Paul Ryan , the speaker of the house spoke as well and also condemned the Iran deal.

It was a long day. These last two days were filled with speeches.

Tuesday morning we heard from Bibi Netanyahu via video and Senator Melendez who is a great friend to Israel.

The learning part of the conference is over and it’s now time to lobby which is the most important action. The impact of 18,000 people on the hill with a unified message of Israel is too powerful to describe. Each congressman and senator will be visited by an activist. Lets hope we can bring peace and be successful in pleading the case for Israel.

 

From Fès to Rabat – honoring the king

We arrived to Fès which is North of Casablanca at night. The Hanair Hotel sits on hill and we could see the whole city from our room.

Today, the Jewish population is small but when you visit the cemetery you find graves of tzadikim from the 18th century and a royal blue building marks the grave of Soulela, a young girl with whom the prince fell in love. The king, at that time, decreed that all Jews had to convert to Islam, and many did…. but Soulela refused. The legend tells that they dragged Soulela around the city and left her head on a stick. Her remains are buried here. She is a symbol of the strong Jewish identity and the pride the Jews in Morocco have to their believes. [Some would argue that Soulela’s behaviour contrasts favourably with that of Maimonides, who as a young man in Fès reportedly converted to Islam see here – ed] As we saw in Essaouira the graves are painted white. The name of the cemetery is “Beit HaChaim” which translates as “The House of the Living”. There is a strong belief in Morocco in praying  at the graves  of the tzadikim, scholars, and asking for a blessing.


  
Next to the Mellah ( Jewish quarter) is the King’s palace. We tried to take a photo of the guards but were chased by the palace guards who demanded that we delete them. The artwork on the palace gates is typical of Moroccan intricate carving. Fès is know for its artists. We visited a pottery factory and watched the potter literally grow a tagine dish and of course had to shop, for some to bring home.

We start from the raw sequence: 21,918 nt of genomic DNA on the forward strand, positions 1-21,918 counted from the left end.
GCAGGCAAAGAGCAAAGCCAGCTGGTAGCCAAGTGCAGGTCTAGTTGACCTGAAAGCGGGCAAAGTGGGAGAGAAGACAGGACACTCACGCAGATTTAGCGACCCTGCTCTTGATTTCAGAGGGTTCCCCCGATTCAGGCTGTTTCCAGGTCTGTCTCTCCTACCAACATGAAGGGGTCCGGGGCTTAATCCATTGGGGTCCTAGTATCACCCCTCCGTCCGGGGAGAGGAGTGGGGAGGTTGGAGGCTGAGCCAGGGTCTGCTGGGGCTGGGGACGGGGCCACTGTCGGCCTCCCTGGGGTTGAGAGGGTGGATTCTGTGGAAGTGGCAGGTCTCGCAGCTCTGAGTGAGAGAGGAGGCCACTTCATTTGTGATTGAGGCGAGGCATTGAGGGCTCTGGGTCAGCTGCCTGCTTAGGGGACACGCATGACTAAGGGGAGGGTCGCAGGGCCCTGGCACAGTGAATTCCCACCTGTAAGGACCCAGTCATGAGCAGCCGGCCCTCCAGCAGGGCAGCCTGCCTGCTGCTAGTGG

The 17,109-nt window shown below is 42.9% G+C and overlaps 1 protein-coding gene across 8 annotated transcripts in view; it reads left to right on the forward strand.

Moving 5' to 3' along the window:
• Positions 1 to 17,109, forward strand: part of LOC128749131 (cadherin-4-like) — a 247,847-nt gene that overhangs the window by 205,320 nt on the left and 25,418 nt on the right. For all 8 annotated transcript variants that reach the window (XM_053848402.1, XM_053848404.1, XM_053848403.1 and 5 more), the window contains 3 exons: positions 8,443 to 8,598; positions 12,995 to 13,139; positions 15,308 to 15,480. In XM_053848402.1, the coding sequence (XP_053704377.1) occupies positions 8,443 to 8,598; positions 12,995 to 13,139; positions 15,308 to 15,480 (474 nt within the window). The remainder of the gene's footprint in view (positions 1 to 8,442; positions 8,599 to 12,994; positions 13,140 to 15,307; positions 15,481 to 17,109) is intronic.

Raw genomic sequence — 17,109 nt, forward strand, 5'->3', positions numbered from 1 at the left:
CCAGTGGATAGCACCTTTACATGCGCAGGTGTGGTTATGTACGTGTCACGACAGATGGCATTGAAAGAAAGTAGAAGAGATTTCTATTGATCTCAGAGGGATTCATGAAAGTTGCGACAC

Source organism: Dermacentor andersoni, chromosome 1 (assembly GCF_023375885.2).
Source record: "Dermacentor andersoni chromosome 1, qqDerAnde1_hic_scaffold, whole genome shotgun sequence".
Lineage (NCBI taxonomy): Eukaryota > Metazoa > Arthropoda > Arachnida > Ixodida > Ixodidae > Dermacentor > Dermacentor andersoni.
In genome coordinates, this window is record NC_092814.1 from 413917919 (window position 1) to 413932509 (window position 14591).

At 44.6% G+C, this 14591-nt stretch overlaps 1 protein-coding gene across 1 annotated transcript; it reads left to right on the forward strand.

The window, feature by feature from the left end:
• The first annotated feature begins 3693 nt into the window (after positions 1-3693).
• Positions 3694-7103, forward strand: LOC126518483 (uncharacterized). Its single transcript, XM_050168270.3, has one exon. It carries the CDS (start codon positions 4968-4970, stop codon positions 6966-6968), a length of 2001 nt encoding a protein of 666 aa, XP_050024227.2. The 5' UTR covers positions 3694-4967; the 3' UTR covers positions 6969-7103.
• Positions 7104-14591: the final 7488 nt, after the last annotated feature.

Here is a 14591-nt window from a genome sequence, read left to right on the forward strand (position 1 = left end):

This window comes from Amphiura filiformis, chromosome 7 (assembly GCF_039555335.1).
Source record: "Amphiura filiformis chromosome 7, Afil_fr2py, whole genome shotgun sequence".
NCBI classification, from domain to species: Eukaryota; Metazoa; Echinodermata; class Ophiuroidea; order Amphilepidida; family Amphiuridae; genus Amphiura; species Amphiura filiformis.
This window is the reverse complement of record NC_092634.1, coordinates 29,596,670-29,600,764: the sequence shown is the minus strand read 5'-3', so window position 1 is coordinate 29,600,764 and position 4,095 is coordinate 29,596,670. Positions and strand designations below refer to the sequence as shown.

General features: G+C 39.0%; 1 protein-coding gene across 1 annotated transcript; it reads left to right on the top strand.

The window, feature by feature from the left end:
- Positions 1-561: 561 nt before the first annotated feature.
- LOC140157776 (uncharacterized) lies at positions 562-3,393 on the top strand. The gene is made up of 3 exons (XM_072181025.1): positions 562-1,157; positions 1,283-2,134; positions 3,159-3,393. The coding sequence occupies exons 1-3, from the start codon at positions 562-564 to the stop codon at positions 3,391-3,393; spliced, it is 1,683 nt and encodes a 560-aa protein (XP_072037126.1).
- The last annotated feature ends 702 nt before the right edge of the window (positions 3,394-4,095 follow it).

The medina is the largest in the country. We walked through the narrow alleys and through the shouk, shopping for carpets and leather goods. It was exhausting.  When you buy any item at the shouk the haggling starts, it is a ritual that left us tired.

We left Fès and rode the bus to Rabat, the capital. We had a “date” with a Colonial Major and Mr. David Toledano, the head of the Jewish community in Rabat to lay a wreath at the tomb of King Muhammad the V and King Hassan the II. After laying the wreath, the Rabbi said El Moleh Rachamim and the colonel thanked us for coming. King Muhammad the V protected the Jews from the Vichy government during World War II [see here] and that was our way of saying thanks.


 
Lunch was held at Mr. Toledano’s home and Mr. André Azoulay who is the advisor to the king joined us. This is a Muslim country and although the Jewish population feels comfortable, it is important to know the King. Mr. Azoulay talked about the Israeli dignitaries who visited Morocco and about his desire to help negotiate peace in Israel. There used to be an Israeli embassy in Morocco but it closed when the Intifada started. Today Israelis need a visa to visit Morocco, many come on a “Roots trip” to look for their ancestors graves and homes. Mr. Toledano’s home is in an area called Sale where the we saw the American embassy and others.  Also in attendance was the US Deputy Chief of Mission Matthew Lussenhop and Kyle Spector, Foreign Service Officer.

In the afternoon I decided to check the newly built Contemporary Museum. It has a nice exhibit of Morocco Now art since the 195’s. As we were planning to visit the Moroccan Biennale in Marrakech, it was a good preview.

On the way back to the hotel we passed the Palestinian Embassy which brought to mind the reality, as comfortable as we feel now it can all change in a heartbeat..

Rendezvous in Casablanca – Weekend by the sea

It’s been 35 years since I visited an Arab country.  The first time was during our honeymoon to Egypt. I remember thinking at the time that even though Israel had signed a peace treaty I should not speak Hebrew. Well, after getting a cup of coffee, being polite, I said “TODA”. The waiter smiled and wanted to know all about the Israeli girls in Tel Aviv. There went my cover…